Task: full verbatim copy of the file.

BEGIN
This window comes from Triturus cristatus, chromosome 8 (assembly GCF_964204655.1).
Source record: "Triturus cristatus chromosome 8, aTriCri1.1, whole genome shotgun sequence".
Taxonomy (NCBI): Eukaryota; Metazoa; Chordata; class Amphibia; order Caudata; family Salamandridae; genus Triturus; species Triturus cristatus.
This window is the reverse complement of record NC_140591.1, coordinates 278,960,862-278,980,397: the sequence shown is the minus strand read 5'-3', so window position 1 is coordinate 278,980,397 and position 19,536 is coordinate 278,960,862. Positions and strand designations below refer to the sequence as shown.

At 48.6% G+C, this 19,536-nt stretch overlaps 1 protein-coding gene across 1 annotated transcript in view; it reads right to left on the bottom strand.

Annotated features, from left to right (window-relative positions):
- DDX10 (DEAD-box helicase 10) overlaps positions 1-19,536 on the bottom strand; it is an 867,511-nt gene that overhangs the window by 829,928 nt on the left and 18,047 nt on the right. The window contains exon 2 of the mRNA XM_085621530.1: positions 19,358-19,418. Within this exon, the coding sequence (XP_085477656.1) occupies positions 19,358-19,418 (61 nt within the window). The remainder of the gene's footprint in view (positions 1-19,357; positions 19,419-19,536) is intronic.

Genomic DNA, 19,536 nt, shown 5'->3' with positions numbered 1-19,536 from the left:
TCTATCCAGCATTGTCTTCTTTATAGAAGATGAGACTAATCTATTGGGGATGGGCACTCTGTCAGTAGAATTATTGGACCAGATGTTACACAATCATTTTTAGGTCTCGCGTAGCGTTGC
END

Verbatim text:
This window comes from Triturus cristatus, chromosome 8 (assembly GCF_964204655.1).
Source record: "Triturus cristatus chromosome 8, aTriCri1.1, whole genome shotgun sequence".
Taxonomy (NCBI): Eukaryota; Metazoa; Chordata; class Amphibia; order Caudata; family Salamandridae; genus Triturus; species Triturus cristatus.
This window is the reverse complement of record NC_140591.1, coordinates 278,960,862-278,980,397: the sequence shown is the minus strand read 5'-3', so window position 1 is coordinate 278,980,397 and position 19,536 is coordinate 278,960,862. Positions and strand designations below refer to the sequence as shown.

At 48.6% G+C, this 19,536-nt stretch overlaps 1 protein-coding gene across 1 annotated transcript in view; it reads right to left on the bottom strand.

Annotated features, from left to right (window-relative positions):
- DDX10 (DEAD-box helicase 10) overlaps positions 1-19,536 on the bottom strand; it is an 867,511-nt gene that overhangs the window by 829,928 nt on the left and 18,047 nt on the right. The window contains exon 2 of the mRNA XM_085621530.1: positions 19,358-19,418. Within this exon, the coding sequence (XP_085477656.1) occupies positions 19,358-19,418 (61 nt within the window). The remainder of the gene's footprint in view (positions 1-19,357; positions 19,419-19,536) is intronic.

Genomic DNA, 19,536 nt, shown 5'->3' with positions numbered 1-19,536 from the left:
TCTATCCAGCATTGTCTTCTTTATAGAAGATGAGACTAATCTATTGGGGATGGGCACTCTGTCAGTAGAATTATTGGACCAGATGTTACACAATCATTTTTAGGTCTCGCGTAGCGTTGC